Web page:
That brings me back to the indefatigable Mr Foster, who notes that Shakespeare died on St George's Day, and that this had also been the day of his birth, April 23. 1564.
But. alas, The Dictionary of National Biography is not so sure about this. It thinks the birth date could have been April 22: so once again St George brings mists of uncertainty.
I am happy. however. to be able to draw attention to the fact that there has existed for 20 years a body dedicated to the purpose of exalting St George and his Day. This is the "Gild of St George", which by exercising, as it says, "quiet persuasion", through Parliamentarians and the Press, seeks to have St George's Day made a National Holiday.
The Gild — yes, it prefers that spelling — is also concerned with promoting poetry. art, music and crafts, centred on "a Catholic and National identity". according to its Secretary, Mr Anthony Cooney.
In this context, it is acting as the publisher of a new literary venture, a quarterly magazine of Catholic poetry, entitled Dowry. I have just seen the first number, which is modestly one of only 100 copies.
It is. in fact, modest in everything to do with its publication: for it consists of twelve pages of duplicated typescript on green paper-a -colour--which —lshall choose to believe symbolic of the fact that St George and St Patrick, being saints, have no quarrel with each other.
The Editor, Leonard Blackstone, seems to have cheerfully eclectic tastes in verse.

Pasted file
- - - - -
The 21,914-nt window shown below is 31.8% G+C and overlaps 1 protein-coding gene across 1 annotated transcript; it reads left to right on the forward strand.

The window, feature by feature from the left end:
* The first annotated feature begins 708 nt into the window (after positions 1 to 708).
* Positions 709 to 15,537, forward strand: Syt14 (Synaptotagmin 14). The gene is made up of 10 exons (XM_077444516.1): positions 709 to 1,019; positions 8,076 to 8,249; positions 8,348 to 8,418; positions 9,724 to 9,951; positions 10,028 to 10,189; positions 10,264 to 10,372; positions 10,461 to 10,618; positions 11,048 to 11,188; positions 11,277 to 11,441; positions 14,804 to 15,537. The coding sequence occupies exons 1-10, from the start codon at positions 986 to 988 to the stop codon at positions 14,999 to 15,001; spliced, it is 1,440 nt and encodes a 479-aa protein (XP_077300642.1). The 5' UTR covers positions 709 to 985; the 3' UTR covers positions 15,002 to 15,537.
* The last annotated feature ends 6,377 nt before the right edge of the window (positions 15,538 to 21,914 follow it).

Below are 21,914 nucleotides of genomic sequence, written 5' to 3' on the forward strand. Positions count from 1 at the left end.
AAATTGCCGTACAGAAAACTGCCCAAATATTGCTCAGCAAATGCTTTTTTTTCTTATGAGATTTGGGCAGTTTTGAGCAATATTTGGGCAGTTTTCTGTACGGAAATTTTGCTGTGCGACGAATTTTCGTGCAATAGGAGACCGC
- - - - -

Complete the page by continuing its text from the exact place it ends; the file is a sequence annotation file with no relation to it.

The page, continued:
Although none of the pointers to this in the first issue of his magazine made me roll over on my back with all four paws in the air, the standard was high enough to suggest that future issues might contain treasures.
What pleased me most was the
subject selected for the drawing on Dowry's cover, a truly remarkable church dedicated to St George.
There are, of course, many splendid churches in England with this dedication, but none that I know of is quite like St George's, the Anglican parish church in Heyworth Street, Everton, of which Eric Williams made a line drawing for Dowry.
He shows the outside. What makes the church exceptional is best seen inside: for cast iron has been used for nearly all the decoration, with an effect that even the exacting eye of Sir Nikolaus Pevsner found "exceptionally delightful".
The window tracery, the arches, the roof ribbing, and the galleries with their columns are all of iron.
It was built between 1812 and 1814 to the design of Thomas Rickman, working in an historic collaboration with John Cragg, owner of the Mersey Iron Foundry, who has been called "a fanatic of cast iron for all purposes".
It seems Rickman had doubts at first, saying of Cragg: "His
-ironwork-is-too stiff in his head-to bend to any beauty." No doubt he changed his mind later.
I was once inside a Catholic church in which I thought someone had been trying in a small way to emulate Rickman and Cragg.
This seemed very astonishing indeed. because the church was in a distant and most exotic place. Peshawar, now in Pakistan, but once one of the last outposts of British India on the North-West Frontier. close to the Khyber Pass and the border with Afghanistan.
It was rather a moving building to be in, because it was originally a garrison church, put together with small means for Catholics in the British Army in India, so many of whom were Irish.